Three-Way Contrast of Secondary Articulations in PIE
David L. White
dlwhite at texas.net
Tue Apr 10 21:05:38 UTC 2001
> I think something that is, if understood, fairly straightforward is being
> overly elaborated.
> To judge by Gaelic, a-colored vowels involved no movement of the lips;
> e-colored vowels entailed a lip movement opposed to the tongue movement:
> the lips were pulled back, and the tongue pushed forward.
> O-colored vowels folllowed the same pattern in reverse: the lips were
> pushed forward, and the tongue was pulled back.
What sort of "Gaelic" is this? I know of no modern forms of the
language that have a three-way contrast. Perhaps "Old Irish" is what was
And why speak of "e-colored" and "o-colored" consonants, when the
rest of the world calls these "i-colored" and "u-colored"? Actually, there
is a good reason: the window is so small that sounds more like [e] and [o]
than like [i] and [u] can wind up being produced. Thurneysen does,
half-seriously, suggest "o-quality" in contrast with both "u-quality" and
"neutral quality", but as far as I know no one has gone for this.
In any language with labials, the lips are not entirely free, but as
for tongue position, I believe it is the general rule that palatalization is
implemented by, or at least associated with, tongue convexing and
velarization by tongue concaving. The point is that tongue position at
least, which in languages without secondary articulations is free to get
ready for the next vowel or linger a bit over the last, is in languages with
secondary articulations fixed by the nature of the consonants in question.
Perhaps I can simplify a bit by saying that even for "plain" consonants in a
system with three-way contrast, tongue position would still have to be
fixed, probably at something close to [a], and would not be free to vary in
the way it does in languages without secondary articulations.
With regard to Russian, this language is a little unusual (according
to my understanding, which may as usual be flawed) in two ways.
First, palatalization shows significant "rightward displacement",
which is to say that it comes closer to being like following [y] (English
value) than is ordinarily the case. In Estonian, by contrast,
palatalization is of the "textbook" sort: effectively simultaneous with
consonants, so that /..VC'/, especially where C is moraic, sounds like
Second, the degree of velarization in "yeri" (henceforth "I"), is
more than would be predicted from velarization of a preceding consonant
alone, so that we must (or depending on theory might) conclude that /I/ is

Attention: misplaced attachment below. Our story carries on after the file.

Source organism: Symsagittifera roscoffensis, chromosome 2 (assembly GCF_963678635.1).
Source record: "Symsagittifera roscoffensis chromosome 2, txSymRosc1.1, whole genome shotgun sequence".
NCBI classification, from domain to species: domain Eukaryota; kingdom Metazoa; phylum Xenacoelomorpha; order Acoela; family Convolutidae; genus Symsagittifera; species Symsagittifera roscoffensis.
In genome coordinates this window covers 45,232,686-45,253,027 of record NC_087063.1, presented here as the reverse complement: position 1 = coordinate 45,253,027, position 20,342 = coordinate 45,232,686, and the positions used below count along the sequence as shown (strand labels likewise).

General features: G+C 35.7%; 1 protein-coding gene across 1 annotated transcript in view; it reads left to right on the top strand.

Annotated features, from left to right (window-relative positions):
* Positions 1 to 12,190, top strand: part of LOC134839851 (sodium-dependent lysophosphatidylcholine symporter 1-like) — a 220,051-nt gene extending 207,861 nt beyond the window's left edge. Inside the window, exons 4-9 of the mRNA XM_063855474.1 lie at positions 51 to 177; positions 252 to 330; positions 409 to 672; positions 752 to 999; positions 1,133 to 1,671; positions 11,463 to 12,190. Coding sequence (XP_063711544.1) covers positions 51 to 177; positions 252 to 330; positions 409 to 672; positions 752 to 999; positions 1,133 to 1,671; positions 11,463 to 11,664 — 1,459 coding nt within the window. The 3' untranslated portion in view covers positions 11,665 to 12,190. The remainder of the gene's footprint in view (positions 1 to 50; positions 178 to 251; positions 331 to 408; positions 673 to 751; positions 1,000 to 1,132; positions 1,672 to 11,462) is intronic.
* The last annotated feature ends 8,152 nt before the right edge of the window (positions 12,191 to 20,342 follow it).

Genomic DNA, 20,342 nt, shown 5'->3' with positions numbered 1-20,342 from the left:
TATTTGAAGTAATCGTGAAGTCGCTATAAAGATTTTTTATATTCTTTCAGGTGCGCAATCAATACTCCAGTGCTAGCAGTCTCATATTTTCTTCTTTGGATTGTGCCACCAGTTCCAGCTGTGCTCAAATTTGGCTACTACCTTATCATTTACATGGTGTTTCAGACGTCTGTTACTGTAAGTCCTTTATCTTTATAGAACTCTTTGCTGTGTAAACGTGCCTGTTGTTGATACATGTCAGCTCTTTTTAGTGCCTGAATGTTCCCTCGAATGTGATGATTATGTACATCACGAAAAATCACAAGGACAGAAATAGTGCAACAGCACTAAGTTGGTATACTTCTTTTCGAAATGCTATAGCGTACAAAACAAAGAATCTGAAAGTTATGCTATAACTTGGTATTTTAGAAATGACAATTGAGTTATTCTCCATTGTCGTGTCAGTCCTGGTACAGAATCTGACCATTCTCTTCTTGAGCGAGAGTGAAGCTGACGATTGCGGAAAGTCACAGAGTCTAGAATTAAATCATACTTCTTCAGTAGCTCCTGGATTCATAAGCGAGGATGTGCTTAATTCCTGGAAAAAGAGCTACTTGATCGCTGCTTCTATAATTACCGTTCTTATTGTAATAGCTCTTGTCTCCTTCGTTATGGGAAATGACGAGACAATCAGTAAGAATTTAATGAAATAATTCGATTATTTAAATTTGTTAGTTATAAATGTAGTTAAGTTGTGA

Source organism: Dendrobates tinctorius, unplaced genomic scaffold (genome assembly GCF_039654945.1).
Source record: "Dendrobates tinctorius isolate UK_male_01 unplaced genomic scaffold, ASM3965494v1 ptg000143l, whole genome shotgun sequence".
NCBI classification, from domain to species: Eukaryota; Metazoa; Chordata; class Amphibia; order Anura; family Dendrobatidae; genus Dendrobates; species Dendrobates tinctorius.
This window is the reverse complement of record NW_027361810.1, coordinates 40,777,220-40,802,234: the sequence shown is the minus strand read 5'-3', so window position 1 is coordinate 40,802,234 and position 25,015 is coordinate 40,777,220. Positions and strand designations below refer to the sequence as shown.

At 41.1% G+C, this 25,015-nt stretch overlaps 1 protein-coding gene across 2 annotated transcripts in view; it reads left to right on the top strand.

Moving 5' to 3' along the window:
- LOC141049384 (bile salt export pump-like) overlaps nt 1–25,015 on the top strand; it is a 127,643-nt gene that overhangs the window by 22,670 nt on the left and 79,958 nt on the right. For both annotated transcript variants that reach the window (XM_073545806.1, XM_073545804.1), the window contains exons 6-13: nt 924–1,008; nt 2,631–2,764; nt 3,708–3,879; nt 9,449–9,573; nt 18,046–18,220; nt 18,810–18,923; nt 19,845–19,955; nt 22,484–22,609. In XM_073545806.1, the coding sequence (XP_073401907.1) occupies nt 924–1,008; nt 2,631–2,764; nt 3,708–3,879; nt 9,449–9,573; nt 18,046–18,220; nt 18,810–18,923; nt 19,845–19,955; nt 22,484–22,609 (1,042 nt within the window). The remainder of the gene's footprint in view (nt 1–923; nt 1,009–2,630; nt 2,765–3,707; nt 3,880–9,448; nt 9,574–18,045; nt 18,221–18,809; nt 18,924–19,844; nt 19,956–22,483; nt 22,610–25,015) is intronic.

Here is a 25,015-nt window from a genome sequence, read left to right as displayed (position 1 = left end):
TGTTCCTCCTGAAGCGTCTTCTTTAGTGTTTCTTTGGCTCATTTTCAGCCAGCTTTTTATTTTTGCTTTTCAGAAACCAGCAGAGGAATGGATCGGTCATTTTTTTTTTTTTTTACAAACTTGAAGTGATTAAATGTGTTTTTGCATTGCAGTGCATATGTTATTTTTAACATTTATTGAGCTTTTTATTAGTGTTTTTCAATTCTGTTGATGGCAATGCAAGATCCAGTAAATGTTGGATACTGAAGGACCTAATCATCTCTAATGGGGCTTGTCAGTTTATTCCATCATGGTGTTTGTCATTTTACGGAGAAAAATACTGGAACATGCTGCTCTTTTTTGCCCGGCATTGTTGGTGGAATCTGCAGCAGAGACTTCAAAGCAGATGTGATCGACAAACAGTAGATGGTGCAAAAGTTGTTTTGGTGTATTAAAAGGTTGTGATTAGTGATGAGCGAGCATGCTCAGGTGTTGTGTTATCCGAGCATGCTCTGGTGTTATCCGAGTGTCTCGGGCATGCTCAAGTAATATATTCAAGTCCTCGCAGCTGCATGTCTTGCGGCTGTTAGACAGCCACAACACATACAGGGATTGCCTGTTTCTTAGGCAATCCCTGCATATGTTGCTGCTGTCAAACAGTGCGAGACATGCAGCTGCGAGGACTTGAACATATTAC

an independent target, i.e. a phoneme, probably picked up from Uralic. In
other words, as Russian was imposed on speakers of some sort of Uralic, in
which there was phonemic /I/, Russian /i/ after a velarized consonant was
mis-perceived as /I/, despite the fact that originally the velarized quality
must have been restricted to the first part of the vowel right after the
consonant. I think something similar happened with the retroflex series in
Sanskrit, for as I hinted recently, it seems there is no good internal cause
for this to have become phonemic. The "phonemicness" in both cases is, I
suggest, carried over from sub-strate.
This may seem somewhat bizarre, or at least speculative, but
strangely enough the same sort of thing has been suggested for Japanese,
where it seems that teaching of English since WWII has succeeded so well
that English phonemic distinctions are evidently being imported into
Japanese. Thus it would seem that English has been acting as a de facto
super-strate language in Japan, through the miracle of modern language
In part, I have been attempting in all this to get a definitive
answer to the question of how many qualities Old Irish had. For this
question, it does indeed make a difference, for phonetic viability, whether
a given language has two vowels, contrasted only by height, or five vowels
of the usual sort. A three-way contrast would be much more dificult to
implement in Old Irish, and even believers are forced to admit that if it
ever existed it was fading out by the time Old Irish is attested, which in
turn is not long after the system is supposed to have been created. What we
need really is evidence of contrast between either 1) "iu" and "io", or 2)
"eu" and "e". For "/r/" we have this in the second case, "er" vs. "eur",
but when I gave up looking, I had not found any other examples. Does anyone
out there have any?
Dr. David L. White
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